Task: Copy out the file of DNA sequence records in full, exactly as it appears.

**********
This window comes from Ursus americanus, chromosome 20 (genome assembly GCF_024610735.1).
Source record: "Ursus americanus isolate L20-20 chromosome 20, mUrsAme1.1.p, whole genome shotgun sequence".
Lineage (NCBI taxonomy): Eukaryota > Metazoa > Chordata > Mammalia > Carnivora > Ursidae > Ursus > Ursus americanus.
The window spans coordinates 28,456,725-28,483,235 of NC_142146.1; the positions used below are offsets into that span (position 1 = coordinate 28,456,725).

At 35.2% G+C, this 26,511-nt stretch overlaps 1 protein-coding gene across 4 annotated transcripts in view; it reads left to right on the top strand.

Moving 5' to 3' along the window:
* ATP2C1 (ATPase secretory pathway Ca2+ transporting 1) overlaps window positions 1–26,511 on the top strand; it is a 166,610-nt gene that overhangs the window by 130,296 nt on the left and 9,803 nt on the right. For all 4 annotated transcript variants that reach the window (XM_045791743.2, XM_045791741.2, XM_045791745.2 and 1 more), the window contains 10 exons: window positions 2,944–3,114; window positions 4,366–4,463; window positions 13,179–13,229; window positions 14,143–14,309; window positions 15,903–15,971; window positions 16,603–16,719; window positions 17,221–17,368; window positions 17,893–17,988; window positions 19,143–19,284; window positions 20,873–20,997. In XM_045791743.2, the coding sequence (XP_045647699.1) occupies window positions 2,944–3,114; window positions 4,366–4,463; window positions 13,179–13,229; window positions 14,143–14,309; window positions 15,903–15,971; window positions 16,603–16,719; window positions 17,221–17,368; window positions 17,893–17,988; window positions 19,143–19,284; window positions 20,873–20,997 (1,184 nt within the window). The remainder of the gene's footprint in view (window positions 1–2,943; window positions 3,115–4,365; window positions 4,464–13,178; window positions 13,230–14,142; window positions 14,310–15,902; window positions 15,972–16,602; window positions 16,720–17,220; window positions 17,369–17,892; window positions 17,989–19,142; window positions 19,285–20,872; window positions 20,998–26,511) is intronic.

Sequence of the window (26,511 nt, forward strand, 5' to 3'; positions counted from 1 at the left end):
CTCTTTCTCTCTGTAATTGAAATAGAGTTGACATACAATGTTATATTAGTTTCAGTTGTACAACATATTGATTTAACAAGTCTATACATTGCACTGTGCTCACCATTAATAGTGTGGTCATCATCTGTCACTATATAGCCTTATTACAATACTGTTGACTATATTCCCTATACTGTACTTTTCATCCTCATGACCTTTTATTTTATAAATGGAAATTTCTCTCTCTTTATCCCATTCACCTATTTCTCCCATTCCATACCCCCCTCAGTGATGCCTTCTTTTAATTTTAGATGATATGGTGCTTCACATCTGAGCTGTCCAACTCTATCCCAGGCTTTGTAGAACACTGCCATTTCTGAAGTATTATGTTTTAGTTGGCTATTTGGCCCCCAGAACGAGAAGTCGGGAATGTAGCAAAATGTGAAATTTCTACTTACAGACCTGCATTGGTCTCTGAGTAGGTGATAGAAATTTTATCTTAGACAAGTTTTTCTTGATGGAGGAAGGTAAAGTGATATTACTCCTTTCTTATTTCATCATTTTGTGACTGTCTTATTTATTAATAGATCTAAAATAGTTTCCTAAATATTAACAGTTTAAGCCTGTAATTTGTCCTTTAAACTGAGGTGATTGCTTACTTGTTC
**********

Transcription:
This window comes from Ursus americanus, chromosome 20 (genome assembly GCF_024610735.1).
Source record: "Ursus americanus isolate L20-20 chromosome 20, mUrsAme1.1.p, whole genome shotgun sequence".
Lineage (NCBI taxonomy): Eukaryota > Metazoa > Chordata > Mammalia > Carnivora > Ursidae > Ursus > Ursus americanus.
The window spans coordinates 28,456,725-28,483,235 of NC_142146.1; the positions used below are offsets into that span (position 1 = coordinate 28,456,725).

At 35.2% G+C, this 26,511-nt stretch overlaps 1 protein-coding gene across 4 annotated transcripts in view; it reads left to right on the top strand.

Moving 5' to 3' along the window:
* ATP2C1 (ATPase secretory pathway Ca2+ transporting 1) overlaps window positions 1–26,511 on the top strand; it is a 166,610-nt gene that overhangs the window by 130,296 nt on the left and 9,803 nt on the right. For all 4 annotated transcript variants that reach the window (XM_045791743.2, XM_045791741.2, XM_045791745.2 and 1 more), the window contains 10 exons: window positions 2,944–3,114; window positions 4,366–4,463; window positions 13,179–13,229; window positions 14,143–14,309; window positions 15,903–15,971; window positions 16,603–16,719; window positions 17,221–17,368; window positions 17,893–17,988; window positions 19,143–19,284; window positions 20,873–20,997. In XM_045791743.2, the coding sequence (XP_045647699.1) occupies window positions 2,944–3,114; window positions 4,366–4,463; window positions 13,179–13,229; window positions 14,143–14,309; window positions 15,903–15,971; window positions 16,603–16,719; window positions 17,221–17,368; window positions 17,893–17,988; window positions 19,143–19,284; window positions 20,873–20,997 (1,184 nt within the window). The remainder of the gene's footprint in view (window positions 1–2,943; window positions 3,115–4,365; window positions 4,464–13,178; window positions 13,230–14,142; window positions 14,310–15,902; window positions 15,972–16,602; window positions 16,720–17,220; window positions 17,369–17,892; window positions 17,989–19,142; window positions 19,285–20,872; window positions 20,998–26,511) is intronic.

Sequence of the window (26,511 nt, forward strand, 5' to 3'; positions counted from 1 at the left end):
CTCTTTCTCTCTGTAATTGAAATAGAGTTGACATACAATGTTATATTAGTTTCAGTTGTACAACATATTGATTTAACAAGTCTATACATTGCACTGTGCTCACCATTAATAGTGTGGTCATCATCTGTCACTATATAGCCTTATTACAATACTGTTGACTATATTCCCTATACTGTACTTTTCATCCTCATGACCTTTTATTTTATAAATGGAAATTTCTCTCTCTTTATCCCATTCACCTATTTCTCCCATTCCATACCCCCCTCAGTGATGCCTTCTTTTAATTTTAGATGATATGGTGCTTCACATCTGAGCTGTCCAACTCTATCCCAGGCTTTGTAGAACACTGCCATTTCTGAAGTATTATGTTTTAGTTGGCTATTTGGCCCCCAGAACGAGAAGTCGGGAATGTAGCAAAATGTGAAATTTCTACTTACAGACCTGCATTGGTCTCTGAGTAGGTGATAGAAATTTTATCTTAGACAAGTTTTTCTTGATGGAGGAAGGTAAAGTGATATTACTCCTTTCTTATTTCATCATTTTGTGACTGTCTTATTTATTAATAGATCTAAAATAGTTTCCTAAATATTAACAGTTTAAGCCTGTAATTTGTCCTTTAAACTGAGGTGATTGCTTACTTGTTC